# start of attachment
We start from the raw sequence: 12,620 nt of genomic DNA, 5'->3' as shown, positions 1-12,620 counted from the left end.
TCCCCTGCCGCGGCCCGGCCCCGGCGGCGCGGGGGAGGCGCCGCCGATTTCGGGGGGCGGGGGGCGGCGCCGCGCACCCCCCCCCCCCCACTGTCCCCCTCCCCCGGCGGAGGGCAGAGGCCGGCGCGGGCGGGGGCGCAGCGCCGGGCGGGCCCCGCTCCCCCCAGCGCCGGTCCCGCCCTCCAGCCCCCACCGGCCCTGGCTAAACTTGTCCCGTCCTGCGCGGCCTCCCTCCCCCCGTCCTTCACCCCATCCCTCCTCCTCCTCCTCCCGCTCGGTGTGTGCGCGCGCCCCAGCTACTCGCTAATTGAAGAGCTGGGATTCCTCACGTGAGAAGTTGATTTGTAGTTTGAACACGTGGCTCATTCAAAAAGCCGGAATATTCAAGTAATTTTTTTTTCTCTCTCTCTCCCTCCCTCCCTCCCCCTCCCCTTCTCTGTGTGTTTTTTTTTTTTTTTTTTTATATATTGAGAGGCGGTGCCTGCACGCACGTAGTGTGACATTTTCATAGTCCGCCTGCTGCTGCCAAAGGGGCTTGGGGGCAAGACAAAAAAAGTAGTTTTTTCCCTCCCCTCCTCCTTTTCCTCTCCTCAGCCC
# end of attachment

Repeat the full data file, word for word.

We start from the raw sequence: 12,620 nt of genomic DNA, 5'->3' as shown, positions 1-12,620 counted from the left end.
TCCCCTGCCGCGGCCCGGCCCCGGCGGCGCGGGGGAGGCGCCGCCGATTTCGGGGGGCGGGGGGCGGCGCCGCGCACCCCCCCCCCCCCACTGTCCCCCTCCCCCGGCGGAGGGCAGAGGCCGGCGCGGGCGGGGGCGCAGCGCCGGGCGGGCCCCGCTCCCCCCAGCGCCGGTCCCGCCCTCCAGCCCCCACCGGCCCTGGCTAAACTTGTCCCGTCCTGCGCGGCCTCCCTCCCCCCGTCCTTCACCCCATCCCTCCTCCTCCTCCTCCCGCTCGGTGTGTGCGCGCGCCCCAGCTACTCGCTAATTGAAGAGCTGGGATTCCTCACGTGAGAAGTTGATTTGTAGTTTGAACACGTGGCTCATTCAAAAAGCCGGAATATTCAAGTAATTTTTTTTTCTCTCTCTCTCCCTCCCTCCCTCCCCCTCCCCTTCTCTGTGTGTTTTTTTTTTTTTTTTTTTATATATTGAGAGGCGGTGCCTGCACGCACGTAGTGTGACATTTTCATAGTCCGCCTGCTGCTGCCAAAGGGGCTTGGGGGCAAGACAAAAAAAGTAGTTTTTTCCCTCCCCTCCTCCTTTTCCTCTCCTCAGCCC